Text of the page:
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April 28, 2023

Report: Waters Corp. among top 10 Mass. firms for gender diversity in leadership

Photo | Courtesy of Waters Corp. Milford-based Waters Corp. announced a partnership with the University of Minnesota to advance the science of plant-based proteins.

Milford life sciences equipment manufacturer Waters Corp. is among the top 10 companies in the state for gender diversity in executive leadership, according to the Breaking Through to the Top report from the Boston-based Eos Foundation, which highlighted four other Central Massachusetts firms as well.

To make the top 10, companies are ranked on rigorous formula looking at their representation of women as CEOs, CFOs, most highly-paid executives, and members of the executive leadership teams.

Joining Waters in the top 10 were:

  • Vertex Pharmaceuticals, in Boston
  • HubSpot, in Cambridge
  • Blueprint Medicines, in Cambridge
  • Lantheus Holdings, in Billerica
  • Bright Horizons, in Newton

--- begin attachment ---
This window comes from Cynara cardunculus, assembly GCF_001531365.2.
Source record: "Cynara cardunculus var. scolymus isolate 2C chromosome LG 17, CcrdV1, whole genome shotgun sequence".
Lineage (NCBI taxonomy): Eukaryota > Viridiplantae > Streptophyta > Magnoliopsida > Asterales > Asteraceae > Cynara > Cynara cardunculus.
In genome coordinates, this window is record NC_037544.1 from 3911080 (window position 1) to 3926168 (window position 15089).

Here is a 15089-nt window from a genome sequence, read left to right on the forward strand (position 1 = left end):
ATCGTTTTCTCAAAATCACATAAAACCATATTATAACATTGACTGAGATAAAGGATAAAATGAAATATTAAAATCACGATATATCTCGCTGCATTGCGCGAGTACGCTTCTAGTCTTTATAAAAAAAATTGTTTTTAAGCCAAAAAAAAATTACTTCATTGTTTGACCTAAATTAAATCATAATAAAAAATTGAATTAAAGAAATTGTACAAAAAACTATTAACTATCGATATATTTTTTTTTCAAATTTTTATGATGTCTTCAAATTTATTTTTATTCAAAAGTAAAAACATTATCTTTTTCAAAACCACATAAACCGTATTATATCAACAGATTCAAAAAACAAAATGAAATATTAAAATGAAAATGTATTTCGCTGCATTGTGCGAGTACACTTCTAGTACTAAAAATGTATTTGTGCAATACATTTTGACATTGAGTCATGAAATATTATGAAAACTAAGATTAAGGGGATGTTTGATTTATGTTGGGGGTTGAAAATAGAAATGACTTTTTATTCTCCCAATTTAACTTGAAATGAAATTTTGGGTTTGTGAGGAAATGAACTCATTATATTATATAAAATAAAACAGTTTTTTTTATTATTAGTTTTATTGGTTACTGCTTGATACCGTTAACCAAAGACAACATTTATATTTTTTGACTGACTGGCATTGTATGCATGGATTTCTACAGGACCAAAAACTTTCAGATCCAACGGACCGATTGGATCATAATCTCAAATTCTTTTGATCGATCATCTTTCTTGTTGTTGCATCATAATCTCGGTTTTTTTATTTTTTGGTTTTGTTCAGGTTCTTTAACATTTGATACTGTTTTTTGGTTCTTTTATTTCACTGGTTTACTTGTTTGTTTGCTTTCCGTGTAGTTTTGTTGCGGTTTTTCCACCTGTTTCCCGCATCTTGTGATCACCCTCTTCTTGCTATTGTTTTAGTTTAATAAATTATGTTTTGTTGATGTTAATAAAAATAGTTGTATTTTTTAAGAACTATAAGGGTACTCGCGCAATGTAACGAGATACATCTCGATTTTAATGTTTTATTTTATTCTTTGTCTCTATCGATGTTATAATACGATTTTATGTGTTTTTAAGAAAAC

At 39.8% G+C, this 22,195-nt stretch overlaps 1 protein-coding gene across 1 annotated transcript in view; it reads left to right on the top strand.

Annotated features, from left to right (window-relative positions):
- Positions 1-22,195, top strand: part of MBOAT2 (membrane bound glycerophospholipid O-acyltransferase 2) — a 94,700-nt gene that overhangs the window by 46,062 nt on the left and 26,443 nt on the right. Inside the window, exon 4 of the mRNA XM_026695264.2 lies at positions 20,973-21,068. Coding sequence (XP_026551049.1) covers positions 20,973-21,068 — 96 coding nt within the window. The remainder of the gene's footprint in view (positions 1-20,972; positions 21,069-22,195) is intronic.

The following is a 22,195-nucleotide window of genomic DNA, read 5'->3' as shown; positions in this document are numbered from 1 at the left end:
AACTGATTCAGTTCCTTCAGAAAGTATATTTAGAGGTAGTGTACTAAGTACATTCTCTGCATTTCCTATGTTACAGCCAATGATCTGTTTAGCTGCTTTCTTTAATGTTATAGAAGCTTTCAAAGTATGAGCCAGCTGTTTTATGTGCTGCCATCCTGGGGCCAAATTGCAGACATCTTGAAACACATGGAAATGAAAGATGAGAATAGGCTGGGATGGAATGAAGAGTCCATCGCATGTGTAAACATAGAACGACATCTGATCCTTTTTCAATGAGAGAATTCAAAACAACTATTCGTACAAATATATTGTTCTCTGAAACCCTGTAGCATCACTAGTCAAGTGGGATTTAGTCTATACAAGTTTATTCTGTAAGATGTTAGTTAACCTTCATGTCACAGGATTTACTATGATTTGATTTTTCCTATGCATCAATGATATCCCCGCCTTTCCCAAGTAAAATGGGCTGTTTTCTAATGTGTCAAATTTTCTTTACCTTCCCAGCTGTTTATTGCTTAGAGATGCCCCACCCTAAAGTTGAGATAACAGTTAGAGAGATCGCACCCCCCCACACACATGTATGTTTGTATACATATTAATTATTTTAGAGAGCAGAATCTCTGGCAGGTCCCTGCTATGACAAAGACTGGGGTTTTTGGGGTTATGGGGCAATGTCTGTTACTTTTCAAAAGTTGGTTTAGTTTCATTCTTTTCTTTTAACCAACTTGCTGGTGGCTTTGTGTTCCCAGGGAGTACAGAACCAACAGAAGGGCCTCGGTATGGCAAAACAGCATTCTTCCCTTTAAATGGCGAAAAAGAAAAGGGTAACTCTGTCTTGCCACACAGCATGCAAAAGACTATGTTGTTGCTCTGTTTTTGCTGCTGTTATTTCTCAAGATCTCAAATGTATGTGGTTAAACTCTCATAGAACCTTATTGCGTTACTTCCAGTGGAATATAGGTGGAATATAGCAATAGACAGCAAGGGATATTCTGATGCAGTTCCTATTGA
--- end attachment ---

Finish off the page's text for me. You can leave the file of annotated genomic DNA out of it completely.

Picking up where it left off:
• Alnylam Pharmaceuticals, in Cambridge
  • Axcelis Technologies, in Beverly
  • Charles River Laboratories, in Wilmington
  • Moderna, in Cambridge

The report examined the 75 largest public companies in Massachusetts by market capitalization, and highlighted those making strides for women’s leadership across the executive level as well as the board of directors.

Looking strictly at gender diversity among the board of directors, the report put Central Massachusetts firms TJX Cos., Inc. in Framingham, Hologic in Marlborough, Insulet Corp. in Acton, and The Hanover Insurance Group in Worcester in the top 10.

The report found that across the 75 companies, women occupied 20% of the launch-pad positions to becoming CEO, defined as chief operating officer, president, or division head; but only 8% of CEOs are women, up from 4% in the 2019 version of the report. 

“The pace of change remains far too slow. Most troubling, we continue to find a substantial glass ceiling where women climb to the launch positions to the CEO’s office, only to see their numbers plummet in assuming the role itself. The small number of women CEOs cannot be explained as merely a pipeline problem,” Andrea Silbert, president of the Eos foundation, wrote in the report’s preface.
Only six women are CEOs among any of the 75 companies included in the report, and none are in Central Massachusetts.

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